Racism history for African Americans in a quick picture. The picture shows what…

Racism history for African Americans in a quick picture. The picture shows what…

Today in Black History, 8/3/2013 - Joan Elizabeth Higginbotham was the third African American woman to go into space in 2006. For more info, check out today's notes!

Taking Flight: 7 Black Female Astronauts and Aviators Who Changed History

Today in Black History, 8/3/2013 - Joan Elizabeth Higginbotham was the third African American woman to go into space in 2006. For more info, check out today's notes!

One of the most suppressed and hidden stories of African and African American history is the story of the 1811 Slave Revolt in Louisiana. Over 500 Africans, from 50 different nations with 50 different languages, would wage a fight against U.S. troops and the territorial militias. The revolt was put down by Jan. 11. The leaders were captured, placed on trial and later executed. Their heads were cut off and placed on spikes that stretched over 60 miles. Click for story

One of the most suppressed and hidden stories of African and African American history is the story of the 1811 Slave Revolt in Louisiana. Over 500 Africans, from 50 different nations with 50 different languages, would wage a fight against U.S. troops and the territorial militias. The revolt was put down by Jan. 11. The leaders were captured, placed on trial and later executed. Their heads were cut off and placed on spikes that stretched over 60 miles. Click for story

Dr. Georgia Rooks Dwelle (1884-1977)   the daughter of a slave, was the first Spelman College graduate to attend medical school ultimately graduate with honors from Meharry Medical College in Nashville. Upon moving back to Atlanta  she opened the Dwelle Infirmary, which was the first general hospital for African-Americans, the first "lying-in" obstetrical hospital for African-American women.

Dr. Georgia Rooks Dwelle (1884-1977) the daughter of a slave, was the first Spelman College graduate to attend medical school ultimately graduate with honors from Meharry Medical College in Nashville. Upon moving back to Atlanta she opened the Dwelle Infirmary, which was the first general hospital for African-Americans, the first "lying-in" obstetrical hospital for African-American women.

#SelmaBurke. ❤ Brilliant artist. It's up to us, those who not only care, but revere this quiet extraordinary history, to be its curators for posterity. -m

#SelmaBurke. ❤ Brilliant artist. It's up to us, those who not only care, but revere this quiet extraordinary history, to be its curators for posterity. -m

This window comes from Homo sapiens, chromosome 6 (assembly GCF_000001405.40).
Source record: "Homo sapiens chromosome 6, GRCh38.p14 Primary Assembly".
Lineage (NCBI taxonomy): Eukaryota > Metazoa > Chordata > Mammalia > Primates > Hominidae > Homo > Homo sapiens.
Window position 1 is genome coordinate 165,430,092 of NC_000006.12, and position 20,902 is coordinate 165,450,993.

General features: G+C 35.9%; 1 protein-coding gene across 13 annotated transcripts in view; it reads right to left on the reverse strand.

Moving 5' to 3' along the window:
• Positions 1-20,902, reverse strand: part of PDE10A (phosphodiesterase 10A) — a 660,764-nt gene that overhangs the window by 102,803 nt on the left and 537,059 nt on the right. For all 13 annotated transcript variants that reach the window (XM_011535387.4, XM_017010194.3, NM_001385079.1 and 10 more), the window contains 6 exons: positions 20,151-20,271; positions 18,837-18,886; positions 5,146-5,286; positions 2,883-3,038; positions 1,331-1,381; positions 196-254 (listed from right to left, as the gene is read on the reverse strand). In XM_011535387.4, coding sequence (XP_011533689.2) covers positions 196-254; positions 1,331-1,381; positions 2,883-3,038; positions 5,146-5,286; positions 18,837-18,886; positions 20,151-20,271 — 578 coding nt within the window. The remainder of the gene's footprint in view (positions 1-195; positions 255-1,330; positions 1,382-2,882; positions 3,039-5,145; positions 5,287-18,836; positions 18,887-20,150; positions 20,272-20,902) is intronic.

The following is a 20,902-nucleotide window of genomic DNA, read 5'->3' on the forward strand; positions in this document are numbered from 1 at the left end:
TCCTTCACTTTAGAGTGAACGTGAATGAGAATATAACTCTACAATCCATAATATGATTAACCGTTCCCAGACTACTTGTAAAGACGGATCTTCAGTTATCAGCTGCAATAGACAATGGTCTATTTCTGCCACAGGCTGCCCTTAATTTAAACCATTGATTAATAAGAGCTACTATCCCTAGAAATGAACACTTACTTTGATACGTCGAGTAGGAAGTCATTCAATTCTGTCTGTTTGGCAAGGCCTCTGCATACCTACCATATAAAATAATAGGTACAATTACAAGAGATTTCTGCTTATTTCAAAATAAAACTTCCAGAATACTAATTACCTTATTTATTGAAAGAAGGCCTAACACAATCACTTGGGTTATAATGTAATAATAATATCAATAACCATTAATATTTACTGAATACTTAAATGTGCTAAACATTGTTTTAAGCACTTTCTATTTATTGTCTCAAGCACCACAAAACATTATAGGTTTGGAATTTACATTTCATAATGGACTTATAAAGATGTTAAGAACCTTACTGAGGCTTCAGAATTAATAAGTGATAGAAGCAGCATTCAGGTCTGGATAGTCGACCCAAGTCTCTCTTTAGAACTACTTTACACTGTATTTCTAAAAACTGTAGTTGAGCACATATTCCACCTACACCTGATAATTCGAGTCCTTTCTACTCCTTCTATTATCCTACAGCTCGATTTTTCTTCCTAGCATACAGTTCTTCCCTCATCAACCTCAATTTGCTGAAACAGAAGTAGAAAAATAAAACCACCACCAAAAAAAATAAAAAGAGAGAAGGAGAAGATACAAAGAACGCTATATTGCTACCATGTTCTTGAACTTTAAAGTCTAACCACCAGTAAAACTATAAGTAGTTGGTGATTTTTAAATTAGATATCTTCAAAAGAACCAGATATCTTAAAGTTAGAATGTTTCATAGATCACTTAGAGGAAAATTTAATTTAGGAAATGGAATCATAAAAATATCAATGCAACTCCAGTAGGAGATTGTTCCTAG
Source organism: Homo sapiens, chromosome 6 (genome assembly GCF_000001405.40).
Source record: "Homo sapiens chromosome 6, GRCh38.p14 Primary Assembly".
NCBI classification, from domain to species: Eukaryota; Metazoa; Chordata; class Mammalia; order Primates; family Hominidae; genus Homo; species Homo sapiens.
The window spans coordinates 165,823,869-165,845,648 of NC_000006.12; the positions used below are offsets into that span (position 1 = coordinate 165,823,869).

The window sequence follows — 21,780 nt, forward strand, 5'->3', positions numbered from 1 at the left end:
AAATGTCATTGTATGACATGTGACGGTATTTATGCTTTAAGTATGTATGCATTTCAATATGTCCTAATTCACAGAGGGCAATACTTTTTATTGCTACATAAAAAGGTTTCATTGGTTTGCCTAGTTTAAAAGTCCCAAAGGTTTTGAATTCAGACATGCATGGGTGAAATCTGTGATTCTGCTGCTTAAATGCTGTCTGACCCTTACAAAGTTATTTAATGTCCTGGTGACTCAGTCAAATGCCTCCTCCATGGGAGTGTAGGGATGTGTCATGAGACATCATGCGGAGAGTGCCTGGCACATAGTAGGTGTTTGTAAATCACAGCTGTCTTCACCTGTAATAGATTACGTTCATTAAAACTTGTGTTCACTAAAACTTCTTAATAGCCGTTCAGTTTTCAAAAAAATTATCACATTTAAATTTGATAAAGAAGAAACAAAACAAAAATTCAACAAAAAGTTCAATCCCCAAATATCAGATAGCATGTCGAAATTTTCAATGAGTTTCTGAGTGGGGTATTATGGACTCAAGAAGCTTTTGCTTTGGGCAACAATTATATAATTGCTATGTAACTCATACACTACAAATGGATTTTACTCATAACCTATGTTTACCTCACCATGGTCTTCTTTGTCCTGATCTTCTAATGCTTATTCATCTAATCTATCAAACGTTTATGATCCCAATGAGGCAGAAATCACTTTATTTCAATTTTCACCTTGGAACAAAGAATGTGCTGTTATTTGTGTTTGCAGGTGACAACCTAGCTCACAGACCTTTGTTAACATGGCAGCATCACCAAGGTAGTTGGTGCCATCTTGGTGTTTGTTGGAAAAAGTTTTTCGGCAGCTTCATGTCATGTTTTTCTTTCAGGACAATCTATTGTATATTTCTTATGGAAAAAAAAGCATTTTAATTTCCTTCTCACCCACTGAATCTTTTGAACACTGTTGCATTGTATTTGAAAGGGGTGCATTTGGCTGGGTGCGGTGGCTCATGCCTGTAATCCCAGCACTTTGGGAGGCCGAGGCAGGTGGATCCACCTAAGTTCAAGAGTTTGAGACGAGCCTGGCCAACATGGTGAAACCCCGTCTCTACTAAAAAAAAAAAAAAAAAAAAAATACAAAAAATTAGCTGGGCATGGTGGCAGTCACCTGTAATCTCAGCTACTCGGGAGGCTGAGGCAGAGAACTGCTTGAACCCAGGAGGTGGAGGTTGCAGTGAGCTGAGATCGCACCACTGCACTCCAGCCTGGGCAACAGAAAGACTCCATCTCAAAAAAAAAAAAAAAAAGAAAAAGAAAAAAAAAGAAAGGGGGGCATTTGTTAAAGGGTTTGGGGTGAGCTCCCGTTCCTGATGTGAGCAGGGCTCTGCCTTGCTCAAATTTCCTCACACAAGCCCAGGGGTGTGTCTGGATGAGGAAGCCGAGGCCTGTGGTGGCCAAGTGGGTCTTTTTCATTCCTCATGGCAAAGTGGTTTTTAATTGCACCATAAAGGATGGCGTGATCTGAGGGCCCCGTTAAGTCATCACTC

NASA's first African-American manager.  Dorothy Johnson Vaughan (1910–2008) was an African American mathematician who worked at the National Advisory Committee for Aeronautics (NACA), the predecessor agency to NASA. Prior to arriving at NACA's Langley Memorial Aeronautical Laboratory in 1943.

NASA's first African-American manager. Dorothy Johnson Vaughan (1910–2008) was an African American mathematician who worked at the National Advisory Committee for Aeronautics (NACA), the predecessor agency to NASA. Prior to arriving at NACA's Langley Memorial Aeronautical Laboratory in 1943.

African American Art African wall Art African Woman by iQstudio #africa #art #blackart

African American Art, African wall Art Decor, African Woman, African Art painting, Black Woman Painting, Black Woman

Walter S. McAfee is the African American mathematician and physicist who first calculated the speed of the moon.  McAfee participated in Project Diana in the 1940s - a U.S. Army program, created to determine whether a high frequency radio signal could penetrate the earth’s outer atmosphere. To test this, scientists wanted to bounce a radar signal off the moon and back to earth. But the moon was a swiftly moving target, impossible to hit without knowing its exact speed.

Walter S. McAfee is the African American mathematician and physicist who first calculated the speed of the moon. McAfee participated in Project Diana in the 1940s - a U.S. Army program, created to determine whether a high frequency radio signal could penetrate the earth’s outer atmosphere. To test this, scientists wanted to bounce a radar signal off the moon and back to earth. But the moon was a swiftly moving target, impossible to hit without knowing its exact speed.

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